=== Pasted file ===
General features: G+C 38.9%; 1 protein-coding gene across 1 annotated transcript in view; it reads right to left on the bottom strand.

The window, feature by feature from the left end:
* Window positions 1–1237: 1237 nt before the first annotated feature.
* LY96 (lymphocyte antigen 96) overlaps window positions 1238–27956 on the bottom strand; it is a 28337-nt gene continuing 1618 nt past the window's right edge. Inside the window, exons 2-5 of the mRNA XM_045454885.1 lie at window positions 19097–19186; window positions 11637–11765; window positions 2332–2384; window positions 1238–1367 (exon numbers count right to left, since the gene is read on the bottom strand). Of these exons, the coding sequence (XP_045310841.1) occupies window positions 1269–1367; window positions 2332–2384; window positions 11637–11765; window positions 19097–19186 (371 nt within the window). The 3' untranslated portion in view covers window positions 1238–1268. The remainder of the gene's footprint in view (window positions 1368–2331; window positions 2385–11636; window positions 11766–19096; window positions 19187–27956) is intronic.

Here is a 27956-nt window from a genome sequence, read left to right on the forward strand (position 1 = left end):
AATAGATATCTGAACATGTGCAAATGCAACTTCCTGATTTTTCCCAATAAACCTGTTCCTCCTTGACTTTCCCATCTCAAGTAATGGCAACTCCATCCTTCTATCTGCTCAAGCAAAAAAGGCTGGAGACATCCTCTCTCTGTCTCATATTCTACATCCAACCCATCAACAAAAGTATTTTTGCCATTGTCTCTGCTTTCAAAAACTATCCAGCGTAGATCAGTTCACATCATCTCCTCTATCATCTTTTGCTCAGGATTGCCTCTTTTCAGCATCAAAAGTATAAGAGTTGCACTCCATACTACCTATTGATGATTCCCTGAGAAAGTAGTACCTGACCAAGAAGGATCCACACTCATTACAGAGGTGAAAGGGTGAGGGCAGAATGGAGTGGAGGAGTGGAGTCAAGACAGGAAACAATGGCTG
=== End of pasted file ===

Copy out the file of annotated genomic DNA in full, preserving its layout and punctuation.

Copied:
General features: G+C 38.9%; 1 protein-coding gene across 1 annotated transcript in view; it reads right to left on the bottom strand.

The window, feature by feature from the left end:
* Window positions 1–1237: 1237 nt before the first annotated feature.
* LY96 (lymphocyte antigen 96) overlaps window positions 1238–27956 on the bottom strand; it is a 28337-nt gene continuing 1618 nt past the window's right edge. Inside the window, exons 2-5 of the mRNA XM_045454885.1 lie at window positions 19097–19186; window positions 11637–11765; window positions 2332–2384; window positions 1238–1367 (exon numbers count right to left, since the gene is read on the bottom strand). Of these exons, the coding sequence (XP_045310841.1) occupies window positions 1269–1367; window positions 2332–2384; window positions 11637–11765; window positions 19097–19186 (371 nt within the window). The 3' untranslated portion in view covers window positions 1238–1268. The remainder of the gene's footprint in view (window positions 1368–2331; window positions 2385–11636; window positions 11766–19096; window positions 19187–27956) is intronic.

Here is a 27956-nt window from a genome sequence, read left to right on the forward strand (position 1 = left end):
AATAGATATCTGAACATGTGCAAATGCAACTTCCTGATTTTTCCCAATAAACCTGTTCCTCCTTGACTTTCCCATCTCAAGTAATGGCAACTCCATCCTTCTATCTGCTCAAGCAAAAAAGGCTGGAGACATCCTCTCTCTGTCTCATATTCTACATCCAACCCATCAACAAAAGTATTTTTGCCATTGTCTCTGCTTTCAAAAACTATCCAGCGTAGATCAGTTCACATCATCTCCTCTATCATCTTTTGCTCAGGATTGCCTCTTTTCAGCATCAAAAGTATAAGAGTTGCACTCCATACTACCTATTGATGATTCCCTGAGAAAGTAGTACCTGACCAAGAAGGATCCACACTCATTACAGAGGTGAAAGGGTGAGGGCAGAATGGAGTGGAGGAGTGGAGTCAAGACAGGAAACAATGGCTG